Education Ministry Brands Critic of New Israeli Civics Textbook as Leftist

Education Ministry fires back in fight over Israel's new civics textbook, saying editor who complained about content is a member of Breaking the Silence.

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Arab high school students in Nazareth stayed at home Thursday. (illustrative). Credit: Yaron Kaminsky
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The Education Ministry has fired back at one of the critics of a new civics textbook, saying his claims against the book are politically motivated. The ministry released screenshots of the textbook's language editor Yehuda Yaari's Facebook page in which he can be seen sharing posts by Breaking the Silence and Meretz.

Yaari sent a letter saying the new civics textbook "To be Citizens in Israel" includes some very problematic statements, including the false claim that most attacks during the current wave of terror were committed by Arab citizens of Israel.

Screen grab shared by Education Ministry of controversial textbook's language editor Yehuda Yaari's Facebook page in which he can be seen sharing a post by Meretz.Credit: Courtesy

His objections were detailed in a letter sent earlier this month to several officials, including Dr. Assaf Malach, head of the Education Ministry’s professional advisory committee on civics; Dr. Aviad Bakshi, the book’s academic adviser; and Yael Guron, the ministry’s civics supervisor. The letter was first reported by Channel 2 television, and Haaretz has obtained a copy.

Amos Shavit, the spokesman for the Education Ministry, claimed Yaari is a member of Breaking the Silence, and therefore sending the letter constitutes a political act.

In an interview Tuesday morning on Army Radio, Yaari said he had prepared for the possibility of "character assassination," and said "they cannot turn me into an enemy of the people. True, a few months or weeks ago I shared a post of Breaking the Silence, but that is not connected to the question of whether the sinking of the Altalena was political violence."

Among the claims made by Yaari in his letter was that that the book treats the 1948 Altalena incident, in which troops opened fire on an arms ship belonging to the pre-state Irgun militia, as equivalent to the assassination of Prime Minister Yitzhak Rabin or the murder of Emil Grunzweig at a 1983 Peace Now demonstration. He also complained about the inclusion of a quote from former Attorney General and now Supreme Court Justice Menachem Mazuz, who said the popular claim that Rabin was murdered as a result of incitement “has never been proven.”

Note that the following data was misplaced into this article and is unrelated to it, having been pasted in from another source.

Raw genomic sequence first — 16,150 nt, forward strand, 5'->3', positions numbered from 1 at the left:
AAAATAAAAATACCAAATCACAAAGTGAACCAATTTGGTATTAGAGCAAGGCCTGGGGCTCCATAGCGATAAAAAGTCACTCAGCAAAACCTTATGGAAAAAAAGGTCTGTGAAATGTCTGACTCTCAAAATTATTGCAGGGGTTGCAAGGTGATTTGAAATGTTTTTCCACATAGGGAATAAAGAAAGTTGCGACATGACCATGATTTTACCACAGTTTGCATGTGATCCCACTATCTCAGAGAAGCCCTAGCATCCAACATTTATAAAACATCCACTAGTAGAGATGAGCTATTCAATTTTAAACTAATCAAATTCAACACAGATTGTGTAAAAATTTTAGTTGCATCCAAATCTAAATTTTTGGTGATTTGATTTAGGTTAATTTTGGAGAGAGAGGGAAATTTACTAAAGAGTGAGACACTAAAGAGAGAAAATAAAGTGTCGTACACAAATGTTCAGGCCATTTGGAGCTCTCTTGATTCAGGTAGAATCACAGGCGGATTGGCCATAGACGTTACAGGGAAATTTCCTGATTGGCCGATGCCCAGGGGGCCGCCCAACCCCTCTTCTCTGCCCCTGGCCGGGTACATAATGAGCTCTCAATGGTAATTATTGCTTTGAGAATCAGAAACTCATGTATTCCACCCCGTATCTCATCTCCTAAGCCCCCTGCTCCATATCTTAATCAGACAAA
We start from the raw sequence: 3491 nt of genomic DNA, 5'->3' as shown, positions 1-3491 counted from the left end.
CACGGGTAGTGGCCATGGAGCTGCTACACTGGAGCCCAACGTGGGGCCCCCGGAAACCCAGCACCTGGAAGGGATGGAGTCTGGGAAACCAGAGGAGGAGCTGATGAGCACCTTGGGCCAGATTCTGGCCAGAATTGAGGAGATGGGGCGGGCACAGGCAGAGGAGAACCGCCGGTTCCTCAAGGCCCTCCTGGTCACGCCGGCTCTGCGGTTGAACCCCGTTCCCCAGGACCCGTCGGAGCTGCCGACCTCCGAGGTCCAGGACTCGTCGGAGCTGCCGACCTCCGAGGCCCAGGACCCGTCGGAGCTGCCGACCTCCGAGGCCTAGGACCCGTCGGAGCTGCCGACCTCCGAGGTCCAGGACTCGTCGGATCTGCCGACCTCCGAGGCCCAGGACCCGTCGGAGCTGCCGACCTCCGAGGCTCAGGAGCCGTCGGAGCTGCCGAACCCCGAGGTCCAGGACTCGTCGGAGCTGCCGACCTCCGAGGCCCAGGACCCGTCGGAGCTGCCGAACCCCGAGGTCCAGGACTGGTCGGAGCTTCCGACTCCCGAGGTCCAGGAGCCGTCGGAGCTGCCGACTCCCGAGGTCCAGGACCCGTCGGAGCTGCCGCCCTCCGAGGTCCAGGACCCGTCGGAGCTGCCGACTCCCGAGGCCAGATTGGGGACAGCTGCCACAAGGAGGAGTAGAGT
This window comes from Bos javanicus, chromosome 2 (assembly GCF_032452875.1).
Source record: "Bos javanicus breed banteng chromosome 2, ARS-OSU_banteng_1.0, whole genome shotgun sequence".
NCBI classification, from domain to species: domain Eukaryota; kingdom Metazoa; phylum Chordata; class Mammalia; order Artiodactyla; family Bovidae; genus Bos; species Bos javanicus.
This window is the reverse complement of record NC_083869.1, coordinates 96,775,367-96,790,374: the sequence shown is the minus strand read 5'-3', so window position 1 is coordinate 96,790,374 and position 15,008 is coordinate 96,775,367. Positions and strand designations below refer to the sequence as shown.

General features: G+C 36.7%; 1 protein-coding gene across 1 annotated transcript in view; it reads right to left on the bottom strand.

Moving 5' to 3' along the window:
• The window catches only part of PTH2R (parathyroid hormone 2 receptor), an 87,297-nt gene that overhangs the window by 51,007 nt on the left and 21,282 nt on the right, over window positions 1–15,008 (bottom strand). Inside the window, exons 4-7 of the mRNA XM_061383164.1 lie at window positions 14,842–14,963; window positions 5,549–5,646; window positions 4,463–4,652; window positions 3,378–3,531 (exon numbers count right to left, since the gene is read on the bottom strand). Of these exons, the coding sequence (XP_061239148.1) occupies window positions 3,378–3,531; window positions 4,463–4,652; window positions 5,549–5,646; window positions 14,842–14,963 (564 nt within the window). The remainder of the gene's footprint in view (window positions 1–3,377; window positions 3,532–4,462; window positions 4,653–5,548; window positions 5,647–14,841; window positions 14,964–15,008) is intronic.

The Education Ministry said on Monday that that the quotes from Yaari's letter were “tendentious and selective, and absolutely don’t reflect the book’s spirit.” Moreover, it charged, the quotes cited by Yaari are not reliable, some are from an earlier draft of the book and do not appear in the final version at all.

"When the Ministry publishes the book in its complete form, it will put it at the public's disposal in order to allow a true and proper public discussion," said the Education Ministry.

As to the claims that most of the stabbing attacks in the latest wave of Palestinian violence were carried out by Arabs who are Israeli citizens, Yaari told Rino Tzror of Army Radio that the claim does appear in the final draft of the textbook he had received for review, though it might have been removed in wake of the outcry. He also said the book's claim regarding Israeli Arabs fails to pass even the book's definition of who is a citizen.

"It is possible that before [Education Minister Naftali Bennett] saw it today someone got some sense and removed it, because I made them aware that this was simply a factual mistake, beyond it being despicable, because it is known they have not been carried out by Israeli citizens; and residents of East Jerusalem who did do some of the terror attacks are not Israeli citizens but [permanent] residents, and to make such a mistake in a civics book is horrible," he said.

"It took me two weeks to stew over it," Yaaris told Tzror. "And then I reached the conclusion that I owe it to myself and owe it to my work to share with them the harsh feelings that have not left me since I sent the book, and of course also while working."

Yaari spoke of the comments he made to those responsible for the book, and said these are just some examples and there are other controversial issues. "I gave only examples in my letter, I didn't write everything, it is endless," he said. He protested against the large use religious sources in the book too.

"My mandate was only language, but while working I discovered many factual mistakes, which of course I could not leave and I wrote to the editors to take notice," said Yaari. "I wrote comments that were not related to my work, I did not coerce them and I did not put them into the body of the text. Because I received the text time after time for additional editing, I saw the situation remained serious even in the version that is going to be printed," he said.

Yaari said the book is in its final stages and he does not believe changes will be made in it. The textbook is now in its final layout stage and "I do not believe they can make large changes in it," he said.

Preparation of the new book began some five years ago, following the instructions of former Education Minister Gideon Sa’ar, who considered the existing textbook to be too critical of Israel. The work on the book has accelerated in recent months.

The ministry said the textbook had been updated to reflect changes in the civics curriculum introduced in 2011. It said this curriculum is meant to spur “in-depth, meaningful classroom discussion” of current affairs and encourage students to voice a range of opinions and understand the disagreements within Israeli society."



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